An attendee at the ill-fated Versailles Conference, John Maynard Keynes had a front-row seat for the negotiations that would squander a peace and sew discord across a continent. One of his best-written works, 'The Economic Consequences of the Peace' was key in propelling Keynes to prominence. Published in 1919, it gained notoriety owing to its withering portraits of both French premier Georges Clemenceau and US president Woodrow Wilson.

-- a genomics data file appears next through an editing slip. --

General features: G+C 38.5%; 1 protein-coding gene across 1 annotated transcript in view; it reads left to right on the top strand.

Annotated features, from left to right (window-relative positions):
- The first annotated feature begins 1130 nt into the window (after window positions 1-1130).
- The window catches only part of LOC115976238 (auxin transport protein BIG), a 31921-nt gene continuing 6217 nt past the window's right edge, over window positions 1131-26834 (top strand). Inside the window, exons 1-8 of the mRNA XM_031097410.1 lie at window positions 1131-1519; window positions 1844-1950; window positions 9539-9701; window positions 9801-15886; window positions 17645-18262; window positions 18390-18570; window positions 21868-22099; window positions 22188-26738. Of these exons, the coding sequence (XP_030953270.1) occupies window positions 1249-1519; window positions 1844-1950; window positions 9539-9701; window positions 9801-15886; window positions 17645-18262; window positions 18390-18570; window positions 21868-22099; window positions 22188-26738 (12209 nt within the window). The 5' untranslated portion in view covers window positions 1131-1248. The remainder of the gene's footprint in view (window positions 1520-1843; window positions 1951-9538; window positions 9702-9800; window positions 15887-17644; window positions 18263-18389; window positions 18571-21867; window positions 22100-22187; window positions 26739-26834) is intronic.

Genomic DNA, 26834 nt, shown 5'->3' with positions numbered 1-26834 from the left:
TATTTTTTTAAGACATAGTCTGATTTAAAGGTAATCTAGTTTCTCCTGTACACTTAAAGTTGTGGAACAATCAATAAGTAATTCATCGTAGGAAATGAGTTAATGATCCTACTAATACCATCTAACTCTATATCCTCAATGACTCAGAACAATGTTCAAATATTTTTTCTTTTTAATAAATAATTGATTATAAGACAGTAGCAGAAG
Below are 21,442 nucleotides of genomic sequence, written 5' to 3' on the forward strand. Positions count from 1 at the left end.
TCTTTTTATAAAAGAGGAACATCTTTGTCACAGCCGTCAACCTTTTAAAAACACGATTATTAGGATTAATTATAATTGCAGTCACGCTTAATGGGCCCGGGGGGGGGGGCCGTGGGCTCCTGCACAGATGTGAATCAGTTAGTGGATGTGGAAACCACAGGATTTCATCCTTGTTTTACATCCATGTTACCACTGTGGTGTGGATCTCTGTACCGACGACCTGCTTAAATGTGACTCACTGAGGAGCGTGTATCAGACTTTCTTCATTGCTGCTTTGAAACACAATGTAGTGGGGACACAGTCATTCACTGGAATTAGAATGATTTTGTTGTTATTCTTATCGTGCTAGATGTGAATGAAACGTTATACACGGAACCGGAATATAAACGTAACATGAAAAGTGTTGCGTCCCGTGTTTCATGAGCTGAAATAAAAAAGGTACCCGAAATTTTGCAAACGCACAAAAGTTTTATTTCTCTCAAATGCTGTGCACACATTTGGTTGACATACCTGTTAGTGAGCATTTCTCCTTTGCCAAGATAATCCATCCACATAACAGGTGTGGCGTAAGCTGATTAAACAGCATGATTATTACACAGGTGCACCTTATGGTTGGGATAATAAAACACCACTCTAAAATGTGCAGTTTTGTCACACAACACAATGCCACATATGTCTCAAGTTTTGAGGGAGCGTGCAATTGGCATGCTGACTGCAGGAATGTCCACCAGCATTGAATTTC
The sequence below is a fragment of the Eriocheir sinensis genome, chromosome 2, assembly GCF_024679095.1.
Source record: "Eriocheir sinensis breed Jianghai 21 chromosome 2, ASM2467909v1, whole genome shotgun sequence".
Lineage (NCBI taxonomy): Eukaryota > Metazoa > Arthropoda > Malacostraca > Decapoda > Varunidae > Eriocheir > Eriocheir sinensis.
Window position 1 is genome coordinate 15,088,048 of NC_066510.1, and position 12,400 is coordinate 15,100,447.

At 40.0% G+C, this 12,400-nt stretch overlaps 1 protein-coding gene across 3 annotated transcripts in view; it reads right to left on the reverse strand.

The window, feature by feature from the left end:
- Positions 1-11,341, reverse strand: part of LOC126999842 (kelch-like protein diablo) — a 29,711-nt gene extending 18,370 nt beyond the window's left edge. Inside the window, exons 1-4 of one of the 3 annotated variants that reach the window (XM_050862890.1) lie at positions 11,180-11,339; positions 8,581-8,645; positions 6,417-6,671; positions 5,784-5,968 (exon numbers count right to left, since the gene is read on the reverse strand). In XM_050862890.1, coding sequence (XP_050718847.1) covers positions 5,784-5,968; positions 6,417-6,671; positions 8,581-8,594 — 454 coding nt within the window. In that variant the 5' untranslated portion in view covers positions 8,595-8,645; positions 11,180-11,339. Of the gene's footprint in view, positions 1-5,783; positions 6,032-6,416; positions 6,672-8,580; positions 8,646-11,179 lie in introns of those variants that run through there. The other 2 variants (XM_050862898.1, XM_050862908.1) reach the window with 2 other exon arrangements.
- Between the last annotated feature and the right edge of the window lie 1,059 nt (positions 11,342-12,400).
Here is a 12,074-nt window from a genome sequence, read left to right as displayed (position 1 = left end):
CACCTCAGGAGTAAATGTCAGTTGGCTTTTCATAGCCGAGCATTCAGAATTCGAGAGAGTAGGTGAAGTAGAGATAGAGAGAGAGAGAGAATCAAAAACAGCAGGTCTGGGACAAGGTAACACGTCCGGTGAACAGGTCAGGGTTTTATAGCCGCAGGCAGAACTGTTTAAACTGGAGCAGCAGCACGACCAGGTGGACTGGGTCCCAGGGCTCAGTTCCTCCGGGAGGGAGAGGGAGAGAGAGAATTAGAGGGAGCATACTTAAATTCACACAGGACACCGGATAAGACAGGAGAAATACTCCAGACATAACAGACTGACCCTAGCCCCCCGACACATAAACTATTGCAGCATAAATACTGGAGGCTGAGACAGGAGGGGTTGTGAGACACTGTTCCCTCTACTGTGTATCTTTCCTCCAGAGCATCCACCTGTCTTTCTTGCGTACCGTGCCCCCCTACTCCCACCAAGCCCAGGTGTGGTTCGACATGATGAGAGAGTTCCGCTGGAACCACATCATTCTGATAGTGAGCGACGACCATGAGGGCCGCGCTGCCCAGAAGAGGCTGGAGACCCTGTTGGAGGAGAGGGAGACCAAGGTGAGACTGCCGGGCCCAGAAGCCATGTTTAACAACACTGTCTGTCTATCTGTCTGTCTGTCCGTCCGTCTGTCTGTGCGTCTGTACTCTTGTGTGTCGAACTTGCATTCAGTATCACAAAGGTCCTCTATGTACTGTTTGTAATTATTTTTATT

A best seller throughout the world, it was instrumental in creating the perception of the Germans as unfairly treated after the First World War. This in turn was crucial in prompting public support for appeasement, so that both the Treaty - and his eloquent criticisms of it - form a key part of the background to both World Wars I and II.